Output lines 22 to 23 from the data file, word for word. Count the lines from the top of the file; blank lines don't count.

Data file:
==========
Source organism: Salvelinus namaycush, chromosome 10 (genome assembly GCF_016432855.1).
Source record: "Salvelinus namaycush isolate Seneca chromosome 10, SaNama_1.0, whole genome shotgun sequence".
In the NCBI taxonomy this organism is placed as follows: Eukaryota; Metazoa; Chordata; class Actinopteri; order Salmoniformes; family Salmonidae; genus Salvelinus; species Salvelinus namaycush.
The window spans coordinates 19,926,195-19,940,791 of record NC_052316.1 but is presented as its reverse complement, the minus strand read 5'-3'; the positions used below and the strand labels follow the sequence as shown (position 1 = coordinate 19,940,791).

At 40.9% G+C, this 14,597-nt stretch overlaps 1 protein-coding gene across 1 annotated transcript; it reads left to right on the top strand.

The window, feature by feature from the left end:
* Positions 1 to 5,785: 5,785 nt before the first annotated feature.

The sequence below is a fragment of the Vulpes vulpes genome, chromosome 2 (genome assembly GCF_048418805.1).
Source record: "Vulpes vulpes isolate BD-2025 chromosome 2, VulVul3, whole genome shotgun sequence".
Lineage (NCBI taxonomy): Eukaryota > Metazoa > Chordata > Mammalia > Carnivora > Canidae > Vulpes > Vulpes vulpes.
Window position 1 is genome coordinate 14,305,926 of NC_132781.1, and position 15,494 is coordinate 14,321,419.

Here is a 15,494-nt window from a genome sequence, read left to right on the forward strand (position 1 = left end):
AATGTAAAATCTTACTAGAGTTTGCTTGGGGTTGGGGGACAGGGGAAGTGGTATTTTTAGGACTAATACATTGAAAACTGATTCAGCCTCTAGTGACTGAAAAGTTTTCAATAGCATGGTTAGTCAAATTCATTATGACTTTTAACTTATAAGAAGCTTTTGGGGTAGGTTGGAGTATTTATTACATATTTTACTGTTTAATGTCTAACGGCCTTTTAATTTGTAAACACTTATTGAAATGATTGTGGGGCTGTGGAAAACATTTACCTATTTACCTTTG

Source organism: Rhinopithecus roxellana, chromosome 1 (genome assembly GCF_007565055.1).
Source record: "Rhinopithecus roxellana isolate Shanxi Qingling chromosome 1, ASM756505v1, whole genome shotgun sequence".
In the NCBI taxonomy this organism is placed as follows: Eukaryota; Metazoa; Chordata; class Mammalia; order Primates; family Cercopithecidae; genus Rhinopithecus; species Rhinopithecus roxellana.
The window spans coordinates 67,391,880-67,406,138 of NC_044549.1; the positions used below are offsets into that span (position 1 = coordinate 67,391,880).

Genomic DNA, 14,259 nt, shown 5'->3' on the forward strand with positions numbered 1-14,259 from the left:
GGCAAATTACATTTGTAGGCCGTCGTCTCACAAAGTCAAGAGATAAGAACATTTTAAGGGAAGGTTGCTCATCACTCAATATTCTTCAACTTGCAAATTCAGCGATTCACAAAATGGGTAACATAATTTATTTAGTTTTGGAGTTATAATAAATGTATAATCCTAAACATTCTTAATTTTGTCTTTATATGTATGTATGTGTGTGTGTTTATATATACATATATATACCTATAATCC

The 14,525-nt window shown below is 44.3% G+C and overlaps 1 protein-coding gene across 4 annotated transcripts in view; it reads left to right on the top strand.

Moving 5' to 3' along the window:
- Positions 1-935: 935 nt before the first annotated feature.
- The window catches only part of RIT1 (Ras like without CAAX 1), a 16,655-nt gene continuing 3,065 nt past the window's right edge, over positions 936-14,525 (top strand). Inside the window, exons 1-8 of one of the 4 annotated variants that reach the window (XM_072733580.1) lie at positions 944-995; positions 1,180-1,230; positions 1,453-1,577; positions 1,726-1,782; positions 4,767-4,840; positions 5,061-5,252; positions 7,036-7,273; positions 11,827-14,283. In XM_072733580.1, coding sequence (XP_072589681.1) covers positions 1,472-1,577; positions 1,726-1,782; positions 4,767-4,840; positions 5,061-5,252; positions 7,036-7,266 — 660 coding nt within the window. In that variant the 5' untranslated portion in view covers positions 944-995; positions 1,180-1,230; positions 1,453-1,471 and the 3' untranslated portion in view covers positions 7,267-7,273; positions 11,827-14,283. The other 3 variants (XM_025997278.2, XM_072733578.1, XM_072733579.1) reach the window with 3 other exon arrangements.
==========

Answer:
- Positions 1-935: 935 nt before the first annotated feature.
- The window catches only part of RIT1 (Ras like without CAAX 1), a 16,655-nt gene continuing 3,065 nt past the window's right edge, over positions 936-14,525 (top strand). Inside the window, exons 1-8 of one of the 4 annotated variants that reach the window (XM_072733580.1) lie at positions 944-995; positions 1,180-1,230; positions 1,453-1,577; positions 1,726-1,782; positions 4,767-4,840; positions 5,061-5,252; positions 7,036-7,273; positions 11,827-14,283. In XM_072733580.1, coding sequence (XP_072589681.1) covers positions 1,472-1,577; positions 1,726-1,782; positions 4,767-4,840; positions 5,061-5,252; positions 7,036-7,266 — 660 coding nt within the window. In that variant the 5' untranslated portion in view covers positions 944-995; positions 1,180-1,230; positions 1,453-1,471 and the 3' untranslated portion in view covers positions 7,267-7,273; positions 11,827-14,283. The other 3 variants (XM_025997278.2, XM_072733578.1, XM_072733579.1) reach the window with 3 other exon arrangements.